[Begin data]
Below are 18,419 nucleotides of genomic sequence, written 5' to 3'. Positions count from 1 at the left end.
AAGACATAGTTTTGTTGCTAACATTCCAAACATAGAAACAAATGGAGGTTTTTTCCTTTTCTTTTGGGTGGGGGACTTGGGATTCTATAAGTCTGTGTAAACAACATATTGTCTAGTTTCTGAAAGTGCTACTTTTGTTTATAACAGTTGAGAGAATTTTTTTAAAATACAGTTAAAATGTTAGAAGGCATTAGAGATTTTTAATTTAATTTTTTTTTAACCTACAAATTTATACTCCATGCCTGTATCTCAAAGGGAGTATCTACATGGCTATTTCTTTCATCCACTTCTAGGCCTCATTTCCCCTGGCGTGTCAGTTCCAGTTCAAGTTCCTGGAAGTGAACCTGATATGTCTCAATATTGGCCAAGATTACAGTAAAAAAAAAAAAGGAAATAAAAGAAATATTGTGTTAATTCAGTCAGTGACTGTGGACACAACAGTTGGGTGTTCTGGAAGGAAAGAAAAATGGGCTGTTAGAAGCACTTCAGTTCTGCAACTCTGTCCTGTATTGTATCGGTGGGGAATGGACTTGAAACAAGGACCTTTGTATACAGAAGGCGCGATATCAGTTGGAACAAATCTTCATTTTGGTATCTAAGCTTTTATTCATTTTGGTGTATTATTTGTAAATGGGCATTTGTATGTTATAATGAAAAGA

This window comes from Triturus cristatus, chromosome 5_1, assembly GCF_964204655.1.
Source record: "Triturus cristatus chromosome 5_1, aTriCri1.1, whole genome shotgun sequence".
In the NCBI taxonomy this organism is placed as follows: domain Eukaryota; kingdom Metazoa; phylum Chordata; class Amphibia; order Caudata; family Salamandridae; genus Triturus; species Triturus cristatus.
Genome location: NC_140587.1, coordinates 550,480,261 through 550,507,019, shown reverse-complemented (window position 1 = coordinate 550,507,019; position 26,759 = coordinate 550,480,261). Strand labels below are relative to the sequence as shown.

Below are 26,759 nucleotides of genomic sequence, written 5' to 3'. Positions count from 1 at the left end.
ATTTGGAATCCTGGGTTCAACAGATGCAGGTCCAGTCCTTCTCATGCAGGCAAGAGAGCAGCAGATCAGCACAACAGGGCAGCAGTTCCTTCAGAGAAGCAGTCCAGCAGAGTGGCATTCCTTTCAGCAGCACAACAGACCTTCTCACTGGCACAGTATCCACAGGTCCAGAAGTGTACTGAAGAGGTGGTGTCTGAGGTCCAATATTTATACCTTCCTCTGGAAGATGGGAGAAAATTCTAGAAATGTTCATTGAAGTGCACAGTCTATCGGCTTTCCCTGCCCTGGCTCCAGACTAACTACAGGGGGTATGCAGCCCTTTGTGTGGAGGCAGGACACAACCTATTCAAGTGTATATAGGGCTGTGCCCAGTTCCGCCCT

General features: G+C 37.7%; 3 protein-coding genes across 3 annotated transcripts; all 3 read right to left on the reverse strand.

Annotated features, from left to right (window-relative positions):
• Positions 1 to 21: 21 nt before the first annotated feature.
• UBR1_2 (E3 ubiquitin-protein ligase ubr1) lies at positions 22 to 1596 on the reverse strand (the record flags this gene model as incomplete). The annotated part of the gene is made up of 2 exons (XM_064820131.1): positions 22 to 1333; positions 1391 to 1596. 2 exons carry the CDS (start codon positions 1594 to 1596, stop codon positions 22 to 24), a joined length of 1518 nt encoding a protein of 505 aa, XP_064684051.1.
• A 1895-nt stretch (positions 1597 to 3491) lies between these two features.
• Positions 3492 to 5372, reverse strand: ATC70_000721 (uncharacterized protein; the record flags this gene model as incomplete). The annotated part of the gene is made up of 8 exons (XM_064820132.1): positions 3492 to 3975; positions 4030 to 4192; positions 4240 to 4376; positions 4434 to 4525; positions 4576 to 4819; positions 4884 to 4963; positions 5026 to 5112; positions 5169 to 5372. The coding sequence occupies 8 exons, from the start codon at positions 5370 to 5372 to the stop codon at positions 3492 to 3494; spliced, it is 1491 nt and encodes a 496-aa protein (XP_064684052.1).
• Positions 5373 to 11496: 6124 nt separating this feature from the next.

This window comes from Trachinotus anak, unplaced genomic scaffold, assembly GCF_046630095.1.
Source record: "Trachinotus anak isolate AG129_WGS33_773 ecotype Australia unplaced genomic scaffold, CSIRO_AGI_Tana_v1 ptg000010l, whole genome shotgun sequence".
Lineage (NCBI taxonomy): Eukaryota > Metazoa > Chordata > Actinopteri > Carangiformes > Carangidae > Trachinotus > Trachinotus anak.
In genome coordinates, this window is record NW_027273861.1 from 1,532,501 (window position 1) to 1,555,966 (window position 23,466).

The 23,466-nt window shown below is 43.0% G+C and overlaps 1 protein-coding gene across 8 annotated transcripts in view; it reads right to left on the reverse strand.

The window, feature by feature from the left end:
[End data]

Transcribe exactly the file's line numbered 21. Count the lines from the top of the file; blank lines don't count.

The window, feature by feature from the left end: